The new building, designed by PLP Architecture, stands 278 metres tall, which is 10 metres shorter than the previously planned Pinnacle.
22 Bishopsgate is the site of the former Pinnacle development, which was granted planning permission in April 2006. Construction was started but stopped in 2012 when the money ran out. Only the foundations, basements and the lift core up to level nine were completed. Of the existing structure, the foundations and basements will be retained, helping minimise the disruption from the new proposal. The concrete stump will be removed.
PLP, led by Karen Cook, also designed The Pinnacle. The new design follows the acquisition of the site earlier this year by a consortium of international investors led by AXA Real Estate, with Lipton Rogers acting as development partner.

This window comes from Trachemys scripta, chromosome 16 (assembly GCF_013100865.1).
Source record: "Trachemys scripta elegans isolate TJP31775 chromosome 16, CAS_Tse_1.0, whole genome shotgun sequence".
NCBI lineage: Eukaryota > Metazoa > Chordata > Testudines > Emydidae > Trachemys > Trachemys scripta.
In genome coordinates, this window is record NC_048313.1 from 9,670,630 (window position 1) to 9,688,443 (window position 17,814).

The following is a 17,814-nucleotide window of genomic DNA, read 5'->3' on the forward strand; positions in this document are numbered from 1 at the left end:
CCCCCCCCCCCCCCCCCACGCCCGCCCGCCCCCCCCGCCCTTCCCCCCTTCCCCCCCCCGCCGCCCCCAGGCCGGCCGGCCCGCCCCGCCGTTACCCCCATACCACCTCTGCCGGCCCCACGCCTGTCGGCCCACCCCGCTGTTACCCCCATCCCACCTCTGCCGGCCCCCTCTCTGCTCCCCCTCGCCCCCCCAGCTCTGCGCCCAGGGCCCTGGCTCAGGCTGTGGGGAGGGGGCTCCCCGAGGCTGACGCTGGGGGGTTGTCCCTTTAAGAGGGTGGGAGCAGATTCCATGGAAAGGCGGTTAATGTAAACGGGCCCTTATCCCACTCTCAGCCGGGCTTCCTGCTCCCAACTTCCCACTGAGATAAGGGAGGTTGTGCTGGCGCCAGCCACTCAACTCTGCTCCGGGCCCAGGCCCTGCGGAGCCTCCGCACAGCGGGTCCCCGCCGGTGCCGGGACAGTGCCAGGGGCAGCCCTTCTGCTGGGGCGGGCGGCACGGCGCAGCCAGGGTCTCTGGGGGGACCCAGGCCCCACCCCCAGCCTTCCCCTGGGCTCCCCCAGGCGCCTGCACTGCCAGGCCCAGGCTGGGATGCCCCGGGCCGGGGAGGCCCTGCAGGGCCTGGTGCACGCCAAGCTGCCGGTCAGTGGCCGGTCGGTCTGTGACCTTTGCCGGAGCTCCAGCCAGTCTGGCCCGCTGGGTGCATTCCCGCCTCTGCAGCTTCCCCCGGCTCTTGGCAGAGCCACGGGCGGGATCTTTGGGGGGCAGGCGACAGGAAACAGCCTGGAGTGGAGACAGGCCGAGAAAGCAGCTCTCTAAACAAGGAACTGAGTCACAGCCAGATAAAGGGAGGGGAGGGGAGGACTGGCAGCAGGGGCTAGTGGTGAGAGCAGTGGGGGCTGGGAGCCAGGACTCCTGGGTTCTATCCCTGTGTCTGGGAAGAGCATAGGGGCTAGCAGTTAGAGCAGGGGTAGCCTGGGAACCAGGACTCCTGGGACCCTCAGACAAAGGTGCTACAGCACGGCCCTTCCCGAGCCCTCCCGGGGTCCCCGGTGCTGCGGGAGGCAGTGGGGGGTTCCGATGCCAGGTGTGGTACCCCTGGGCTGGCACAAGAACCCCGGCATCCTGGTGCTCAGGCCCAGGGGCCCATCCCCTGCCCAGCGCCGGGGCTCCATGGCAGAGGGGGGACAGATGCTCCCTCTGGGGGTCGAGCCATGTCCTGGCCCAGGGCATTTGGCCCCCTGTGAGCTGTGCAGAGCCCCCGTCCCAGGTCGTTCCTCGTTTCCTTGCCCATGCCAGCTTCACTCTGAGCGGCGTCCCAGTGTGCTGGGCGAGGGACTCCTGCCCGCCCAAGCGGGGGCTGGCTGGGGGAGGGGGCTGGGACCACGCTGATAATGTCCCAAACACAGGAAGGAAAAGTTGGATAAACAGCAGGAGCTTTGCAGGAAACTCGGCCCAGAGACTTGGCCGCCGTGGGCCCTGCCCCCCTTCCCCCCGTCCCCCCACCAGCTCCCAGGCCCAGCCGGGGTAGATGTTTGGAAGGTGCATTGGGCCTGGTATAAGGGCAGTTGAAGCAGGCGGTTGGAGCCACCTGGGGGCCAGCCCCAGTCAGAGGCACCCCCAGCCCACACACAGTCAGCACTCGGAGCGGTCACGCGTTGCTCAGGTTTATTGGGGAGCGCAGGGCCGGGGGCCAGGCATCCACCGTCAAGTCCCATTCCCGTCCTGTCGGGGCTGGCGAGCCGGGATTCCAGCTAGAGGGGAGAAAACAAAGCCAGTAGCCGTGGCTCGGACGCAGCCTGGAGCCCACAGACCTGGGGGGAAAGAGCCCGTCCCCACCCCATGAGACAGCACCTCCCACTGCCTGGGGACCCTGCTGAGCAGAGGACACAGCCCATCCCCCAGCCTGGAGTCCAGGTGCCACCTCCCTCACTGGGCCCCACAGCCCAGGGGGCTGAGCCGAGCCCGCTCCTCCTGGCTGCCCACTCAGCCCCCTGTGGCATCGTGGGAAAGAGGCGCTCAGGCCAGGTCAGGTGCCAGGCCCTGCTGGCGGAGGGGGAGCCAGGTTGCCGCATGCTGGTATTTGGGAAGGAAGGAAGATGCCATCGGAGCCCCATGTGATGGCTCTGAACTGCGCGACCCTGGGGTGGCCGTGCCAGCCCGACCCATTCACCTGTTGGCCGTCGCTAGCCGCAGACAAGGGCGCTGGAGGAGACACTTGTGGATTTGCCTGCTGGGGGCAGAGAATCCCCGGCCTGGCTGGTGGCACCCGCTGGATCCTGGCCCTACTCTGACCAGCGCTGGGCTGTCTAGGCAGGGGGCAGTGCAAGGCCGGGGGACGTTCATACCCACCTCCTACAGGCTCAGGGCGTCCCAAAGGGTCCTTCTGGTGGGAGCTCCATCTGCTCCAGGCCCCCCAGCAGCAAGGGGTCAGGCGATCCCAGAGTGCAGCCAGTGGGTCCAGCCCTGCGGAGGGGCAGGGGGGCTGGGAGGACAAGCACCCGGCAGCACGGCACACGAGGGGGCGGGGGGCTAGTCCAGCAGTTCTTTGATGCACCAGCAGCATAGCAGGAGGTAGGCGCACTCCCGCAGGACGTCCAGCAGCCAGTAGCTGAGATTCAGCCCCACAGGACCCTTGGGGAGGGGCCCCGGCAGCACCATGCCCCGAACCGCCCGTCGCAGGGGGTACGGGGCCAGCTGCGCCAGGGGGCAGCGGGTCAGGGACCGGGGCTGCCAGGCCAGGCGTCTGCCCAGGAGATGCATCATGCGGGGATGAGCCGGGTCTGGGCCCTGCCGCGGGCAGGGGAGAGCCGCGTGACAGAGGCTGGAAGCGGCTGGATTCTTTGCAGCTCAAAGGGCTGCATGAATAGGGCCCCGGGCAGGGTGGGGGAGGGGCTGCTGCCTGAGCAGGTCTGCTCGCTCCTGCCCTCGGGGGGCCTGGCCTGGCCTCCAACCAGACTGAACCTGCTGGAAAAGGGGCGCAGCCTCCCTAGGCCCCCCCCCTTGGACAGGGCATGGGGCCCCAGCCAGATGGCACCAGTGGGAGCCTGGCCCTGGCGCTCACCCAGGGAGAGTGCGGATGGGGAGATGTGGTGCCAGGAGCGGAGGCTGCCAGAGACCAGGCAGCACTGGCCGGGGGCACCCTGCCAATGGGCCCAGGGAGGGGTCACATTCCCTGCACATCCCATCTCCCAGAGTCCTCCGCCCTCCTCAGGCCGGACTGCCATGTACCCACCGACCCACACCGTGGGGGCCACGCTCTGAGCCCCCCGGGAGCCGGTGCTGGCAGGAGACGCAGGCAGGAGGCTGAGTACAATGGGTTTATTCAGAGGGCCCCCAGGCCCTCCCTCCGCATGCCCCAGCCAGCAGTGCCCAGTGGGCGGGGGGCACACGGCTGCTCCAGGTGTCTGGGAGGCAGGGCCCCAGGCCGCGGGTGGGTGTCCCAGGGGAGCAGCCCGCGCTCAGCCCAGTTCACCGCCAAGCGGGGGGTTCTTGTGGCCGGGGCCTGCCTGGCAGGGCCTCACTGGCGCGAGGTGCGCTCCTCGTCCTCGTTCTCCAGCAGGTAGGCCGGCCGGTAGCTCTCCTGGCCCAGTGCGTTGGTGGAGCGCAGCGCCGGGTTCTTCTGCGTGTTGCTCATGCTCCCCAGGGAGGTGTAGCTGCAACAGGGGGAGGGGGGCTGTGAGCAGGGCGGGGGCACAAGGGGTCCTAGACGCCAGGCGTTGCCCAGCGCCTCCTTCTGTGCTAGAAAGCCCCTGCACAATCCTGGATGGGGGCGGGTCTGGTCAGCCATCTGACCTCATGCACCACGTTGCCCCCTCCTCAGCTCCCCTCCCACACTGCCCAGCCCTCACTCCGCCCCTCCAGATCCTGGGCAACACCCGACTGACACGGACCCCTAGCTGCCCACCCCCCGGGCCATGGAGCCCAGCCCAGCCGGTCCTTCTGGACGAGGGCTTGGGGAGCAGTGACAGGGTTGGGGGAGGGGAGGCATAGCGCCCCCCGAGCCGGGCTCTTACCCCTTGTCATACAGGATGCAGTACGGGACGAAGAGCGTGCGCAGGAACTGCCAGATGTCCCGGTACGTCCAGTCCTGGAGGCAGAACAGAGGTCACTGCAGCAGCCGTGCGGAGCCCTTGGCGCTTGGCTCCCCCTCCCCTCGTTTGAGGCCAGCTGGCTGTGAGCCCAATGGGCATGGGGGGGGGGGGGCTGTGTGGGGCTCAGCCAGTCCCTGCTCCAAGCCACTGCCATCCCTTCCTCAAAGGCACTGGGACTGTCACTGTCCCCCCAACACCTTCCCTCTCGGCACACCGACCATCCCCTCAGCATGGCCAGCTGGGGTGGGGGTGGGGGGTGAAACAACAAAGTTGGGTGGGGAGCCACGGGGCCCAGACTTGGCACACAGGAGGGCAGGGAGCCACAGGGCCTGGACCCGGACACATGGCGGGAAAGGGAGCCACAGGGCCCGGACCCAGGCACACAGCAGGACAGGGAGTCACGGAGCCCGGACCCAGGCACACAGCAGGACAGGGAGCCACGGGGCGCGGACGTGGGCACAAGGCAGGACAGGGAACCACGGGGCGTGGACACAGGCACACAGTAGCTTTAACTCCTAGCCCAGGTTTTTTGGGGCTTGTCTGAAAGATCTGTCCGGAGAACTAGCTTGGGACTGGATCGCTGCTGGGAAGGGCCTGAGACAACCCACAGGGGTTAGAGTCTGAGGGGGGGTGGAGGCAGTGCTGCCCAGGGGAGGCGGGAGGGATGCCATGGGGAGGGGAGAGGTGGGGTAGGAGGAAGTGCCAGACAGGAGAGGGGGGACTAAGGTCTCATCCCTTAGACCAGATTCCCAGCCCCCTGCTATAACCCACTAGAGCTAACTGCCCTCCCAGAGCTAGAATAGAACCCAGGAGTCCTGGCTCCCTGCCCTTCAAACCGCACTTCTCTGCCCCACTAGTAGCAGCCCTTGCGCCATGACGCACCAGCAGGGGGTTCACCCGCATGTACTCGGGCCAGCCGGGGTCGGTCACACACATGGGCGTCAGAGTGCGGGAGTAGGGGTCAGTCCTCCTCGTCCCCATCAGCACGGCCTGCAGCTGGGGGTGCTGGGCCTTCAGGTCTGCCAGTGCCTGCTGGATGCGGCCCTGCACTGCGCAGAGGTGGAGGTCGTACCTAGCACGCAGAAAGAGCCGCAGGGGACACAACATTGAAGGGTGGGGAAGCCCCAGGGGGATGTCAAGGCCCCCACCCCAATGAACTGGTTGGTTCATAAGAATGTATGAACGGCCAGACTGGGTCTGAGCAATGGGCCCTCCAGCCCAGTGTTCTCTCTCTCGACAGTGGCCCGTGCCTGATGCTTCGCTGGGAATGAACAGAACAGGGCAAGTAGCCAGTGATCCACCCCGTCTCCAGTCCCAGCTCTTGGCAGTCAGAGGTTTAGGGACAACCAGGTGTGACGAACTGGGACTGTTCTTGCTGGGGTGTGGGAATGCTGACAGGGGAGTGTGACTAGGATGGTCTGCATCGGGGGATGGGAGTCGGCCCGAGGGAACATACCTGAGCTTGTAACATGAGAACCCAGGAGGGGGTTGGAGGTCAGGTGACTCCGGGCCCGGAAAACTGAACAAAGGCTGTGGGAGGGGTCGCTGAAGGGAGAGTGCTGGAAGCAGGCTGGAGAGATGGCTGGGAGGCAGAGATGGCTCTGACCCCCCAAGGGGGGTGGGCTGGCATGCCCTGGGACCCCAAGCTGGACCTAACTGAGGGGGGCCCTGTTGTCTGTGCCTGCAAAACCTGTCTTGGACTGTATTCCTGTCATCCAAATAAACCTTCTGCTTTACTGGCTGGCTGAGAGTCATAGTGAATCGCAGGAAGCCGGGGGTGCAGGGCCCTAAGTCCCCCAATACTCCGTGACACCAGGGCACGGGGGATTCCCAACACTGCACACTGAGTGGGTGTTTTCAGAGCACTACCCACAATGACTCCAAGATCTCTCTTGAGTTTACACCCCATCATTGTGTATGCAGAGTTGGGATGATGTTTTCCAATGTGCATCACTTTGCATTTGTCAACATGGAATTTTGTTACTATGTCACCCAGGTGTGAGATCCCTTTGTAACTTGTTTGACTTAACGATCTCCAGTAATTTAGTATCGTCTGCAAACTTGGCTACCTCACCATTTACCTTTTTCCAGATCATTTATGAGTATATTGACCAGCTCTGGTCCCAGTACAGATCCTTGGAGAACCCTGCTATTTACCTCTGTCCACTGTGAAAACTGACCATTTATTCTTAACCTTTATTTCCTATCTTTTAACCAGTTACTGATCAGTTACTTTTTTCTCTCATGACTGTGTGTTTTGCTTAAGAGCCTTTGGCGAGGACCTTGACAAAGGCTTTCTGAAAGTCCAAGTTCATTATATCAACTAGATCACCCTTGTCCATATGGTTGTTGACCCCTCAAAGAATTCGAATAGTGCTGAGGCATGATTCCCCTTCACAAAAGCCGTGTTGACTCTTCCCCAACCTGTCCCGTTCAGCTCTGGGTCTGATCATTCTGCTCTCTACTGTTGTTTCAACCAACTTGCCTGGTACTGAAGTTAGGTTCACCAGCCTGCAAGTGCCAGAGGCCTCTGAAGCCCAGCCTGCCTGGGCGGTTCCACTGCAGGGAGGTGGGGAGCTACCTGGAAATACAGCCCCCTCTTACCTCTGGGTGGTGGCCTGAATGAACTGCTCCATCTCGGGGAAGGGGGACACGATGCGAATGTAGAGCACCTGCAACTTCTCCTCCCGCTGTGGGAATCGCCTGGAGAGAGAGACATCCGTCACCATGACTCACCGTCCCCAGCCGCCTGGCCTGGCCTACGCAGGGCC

22 Bishopsgate will provide 130,000 m2 (1.4 million sq ft) of net usable space over 62 storeys. At the top of the building will be a public viewing gallery, which will have dedicated lifts, be free to the public and sit alongside a two storey public restaurant and bar.
Sir Stuart Lipton of Lipton Rogers said: "22 Bishopsgate will represent an elegant addition to the City of London at the heart of the cluster of tall buildings. Technically advanced with care for people at the heart of its strategy and taking new ways of working as its essence, the building will assist personnel to feel motivated and earn its place as the finest working environment in Europe with wellbeing and a range of social facilities that make the work experience less stressful, as well as more uplifting and efficient."
Anne Kavanagh, global head of asset management and transactions at AXA Real Estate, added: "Our commitment to develop 22 Bishopsgate is driven by London's status as one of the preeminent world cities and its continued capacity to generate employment and growth. As with our other projects, 22 Bishopsgate has an underlying commitment to create a sustainable building environmentally, socially and economically."
Pictured below is the original design for The Pinnacle, dubbed by some 'the helter skelter'